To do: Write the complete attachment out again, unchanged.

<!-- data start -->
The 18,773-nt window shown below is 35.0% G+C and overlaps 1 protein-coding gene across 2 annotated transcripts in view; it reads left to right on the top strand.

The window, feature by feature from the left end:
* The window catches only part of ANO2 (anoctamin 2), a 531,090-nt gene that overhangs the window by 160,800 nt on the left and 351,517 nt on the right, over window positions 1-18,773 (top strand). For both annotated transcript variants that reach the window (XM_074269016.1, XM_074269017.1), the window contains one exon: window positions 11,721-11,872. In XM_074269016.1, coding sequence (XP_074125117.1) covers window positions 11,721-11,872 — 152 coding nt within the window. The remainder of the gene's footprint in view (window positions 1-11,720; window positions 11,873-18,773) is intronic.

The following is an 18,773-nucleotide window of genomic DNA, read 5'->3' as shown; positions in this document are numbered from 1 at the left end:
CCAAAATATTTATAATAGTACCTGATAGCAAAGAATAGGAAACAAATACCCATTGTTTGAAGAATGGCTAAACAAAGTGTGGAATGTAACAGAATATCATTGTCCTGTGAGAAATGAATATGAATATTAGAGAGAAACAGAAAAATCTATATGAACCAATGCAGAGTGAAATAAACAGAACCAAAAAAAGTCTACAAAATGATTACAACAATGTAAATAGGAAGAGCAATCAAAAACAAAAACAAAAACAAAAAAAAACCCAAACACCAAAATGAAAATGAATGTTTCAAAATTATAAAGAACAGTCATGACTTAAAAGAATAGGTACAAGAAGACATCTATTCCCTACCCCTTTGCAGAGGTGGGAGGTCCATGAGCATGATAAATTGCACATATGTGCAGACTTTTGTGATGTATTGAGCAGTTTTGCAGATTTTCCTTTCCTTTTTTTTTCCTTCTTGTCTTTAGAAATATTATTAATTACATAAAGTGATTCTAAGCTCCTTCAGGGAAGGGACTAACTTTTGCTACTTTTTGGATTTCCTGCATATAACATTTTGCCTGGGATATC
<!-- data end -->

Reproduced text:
The 18,773-nt window shown below is 35.0% G+C and overlaps 1 protein-coding gene across 2 annotated transcripts in view; it reads left to right on the top strand.

The window, feature by feature from the left end:
* The window catches only part of ANO2 (anoctamin 2), a 531,090-nt gene that overhangs the window by 160,800 nt on the left and 351,517 nt on the right, over window positions 1-18,773 (top strand). For both annotated transcript variants that reach the window (XM_074269016.1, XM_074269017.1), the window contains one exon: window positions 11,721-11,872. In XM_074269016.1, coding sequence (XP_074125117.1) covers window positions 11,721-11,872 — 152 coding nt within the window. The remainder of the gene's footprint in view (window positions 1-11,720; window positions 11,873-18,773) is intronic.

The following is an 18,773-nucleotide window of genomic DNA, read 5'->3' as shown; positions in this document are numbered from 1 at the left end:
CCAAAATATTTATAATAGTACCTGATAGCAAAGAATAGGAAACAAATACCCATTGTTTGAAGAATGGCTAAACAAAGTGTGGAATGTAACAGAATATCATTGTCCTGTGAGAAATGAATATGAATATTAGAGAGAAACAGAAAAATCTATATGAACCAATGCAGAGTGAAATAAACAGAACCAAAAAAAGTCTACAAAATGATTACAACAATGTAAATAGGAAGAGCAATCAAAAACAAAAACAAAAACAAAAAAAAACCCAAACACCAAAATGAAAATGAATGTTTCAAAATTATAAAGAACAGTCATGACTTAAAAGAATAGGTACAAGAAGACATCTATTCCCTACCCCTTTGCAGAGGTGGGAGGTCCATGAGCATGATAAATTGCACATATGTGCAGACTTTTGTGATGTATTGAGCAGTTTTGCAGATTTTCCTTTCCTTTTTTTTTCCTTCTTGTCTTTAGAAATATTATTAATTACATAAAGTGATTCTAAGCTCCTTCAGGGAAGGGACTAACTTTTGCTACTTTTTGGATTTCCTGCATATAACATTTTGCCTGGGATATC